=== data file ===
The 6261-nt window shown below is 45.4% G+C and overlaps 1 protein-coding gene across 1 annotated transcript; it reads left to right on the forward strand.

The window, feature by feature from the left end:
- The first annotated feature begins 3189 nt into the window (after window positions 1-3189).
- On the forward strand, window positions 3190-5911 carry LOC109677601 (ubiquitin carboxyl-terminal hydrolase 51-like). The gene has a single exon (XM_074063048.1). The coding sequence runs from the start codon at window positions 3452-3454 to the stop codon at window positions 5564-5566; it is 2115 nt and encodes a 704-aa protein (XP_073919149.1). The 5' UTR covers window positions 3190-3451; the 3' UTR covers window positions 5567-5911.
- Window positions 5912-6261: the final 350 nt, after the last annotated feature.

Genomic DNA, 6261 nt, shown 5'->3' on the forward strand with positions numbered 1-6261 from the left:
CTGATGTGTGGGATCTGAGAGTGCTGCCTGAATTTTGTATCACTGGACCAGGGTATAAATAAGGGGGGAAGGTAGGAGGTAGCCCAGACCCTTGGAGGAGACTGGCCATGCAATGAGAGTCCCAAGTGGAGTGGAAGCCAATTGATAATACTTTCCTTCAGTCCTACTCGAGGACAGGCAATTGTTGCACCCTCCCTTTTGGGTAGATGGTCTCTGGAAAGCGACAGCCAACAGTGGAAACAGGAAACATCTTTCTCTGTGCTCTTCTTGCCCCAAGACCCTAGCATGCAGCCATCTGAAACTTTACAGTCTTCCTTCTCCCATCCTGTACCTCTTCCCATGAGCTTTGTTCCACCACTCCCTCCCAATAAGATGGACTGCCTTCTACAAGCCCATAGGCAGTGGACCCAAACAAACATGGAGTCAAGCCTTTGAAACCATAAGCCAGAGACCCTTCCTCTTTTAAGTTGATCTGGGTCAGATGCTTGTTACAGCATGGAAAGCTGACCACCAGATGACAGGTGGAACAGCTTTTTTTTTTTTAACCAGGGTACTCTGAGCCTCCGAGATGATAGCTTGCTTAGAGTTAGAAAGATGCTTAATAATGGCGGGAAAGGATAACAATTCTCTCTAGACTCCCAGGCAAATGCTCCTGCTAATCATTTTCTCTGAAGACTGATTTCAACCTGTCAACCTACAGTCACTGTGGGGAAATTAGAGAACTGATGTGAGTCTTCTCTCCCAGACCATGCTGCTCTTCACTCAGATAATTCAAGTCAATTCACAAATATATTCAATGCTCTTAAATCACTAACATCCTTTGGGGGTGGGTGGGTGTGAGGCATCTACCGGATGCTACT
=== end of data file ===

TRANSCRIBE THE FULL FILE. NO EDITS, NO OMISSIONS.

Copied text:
The 6261-nt window shown below is 45.4% G+C and overlaps 1 protein-coding gene across 1 annotated transcript; it reads left to right on the forward strand.

The window, feature by feature from the left end:
- The first annotated feature begins 3189 nt into the window (after window positions 1-3189).
- On the forward strand, window positions 3190-5911 carry LOC109677601 (ubiquitin carboxyl-terminal hydrolase 51-like). The gene has a single exon (XM_074063048.1). The coding sequence runs from the start codon at window positions 3452-3454 to the stop codon at window positions 5564-5566; it is 2115 nt and encodes a 704-aa protein (XP_073919149.1). The 5' UTR covers window positions 3190-3451; the 3' UTR covers window positions 5567-5911.
- Window positions 5912-6261: the final 350 nt, after the last annotated feature.

Genomic DNA, 6261 nt, shown 5'->3' on the forward strand with positions numbered 1-6261 from the left:
CTGATGTGTGGGATCTGAGAGTGCTGCCTGAATTTTGTATCACTGGACCAGGGTATAAATAAGGGGGGAAGGTAGGAGGTAGCCCAGACCCTTGGAGGAGACTGGCCATGCAATGAGAGTCCCAAGTGGAGTGGAAGCCAATTGATAATACTTTCCTTCAGTCCTACTCGAGGACAGGCAATTGTTGCACCCTCCCTTTTGGGTAGATGGTCTCTGGAAAGCGACAGCCAACAGTGGAAACAGGAAACATCTTTCTCTGTGCTCTTCTTGCCCCAAGACCCTAGCATGCAGCCATCTGAAACTTTACAGTCTTCCTTCTCCCATCCTGTACCTCTTCCCATGAGCTTTGTTCCACCACTCCCTCCCAATAAGATGGACTGCCTTCTACAAGCCCATAGGCAGTGGACCCAAACAAACATGGAGTCAAGCCTTTGAAACCATAAGCCAGAGACCCTTCCTCTTTTAAGTTGATCTGGGTCAGATGCTTGTTACAGCATGGAAAGCTGACCACCAGATGACAGGTGGAACAGCTTTTTTTTTTTTAACCAGGGTACTCTGAGCCTCCGAGATGATAGCTTGCTTAGAGTTAGAAAGATGCTTAATAATGGCGGGAAAGGATAACAATTCTCTCTAGACTCCCAGGCAAATGCTCCTGCTAATCATTTTCTCTGAAGACTGATTTCAACCTGTCAACCTACAGTCACTGTGGGGAAATTAGAGAACTGATGTGAGTCTTCTCTCCCAGACCATGCTGCTCTTCACTCAGATAATTCAAGTCAATTCACAAATATATTCAATGCTCTTAAATCACTAACATCCTTTGGGGGTGGGTGGGTGTGAGGCATCTACCGGATGCTACT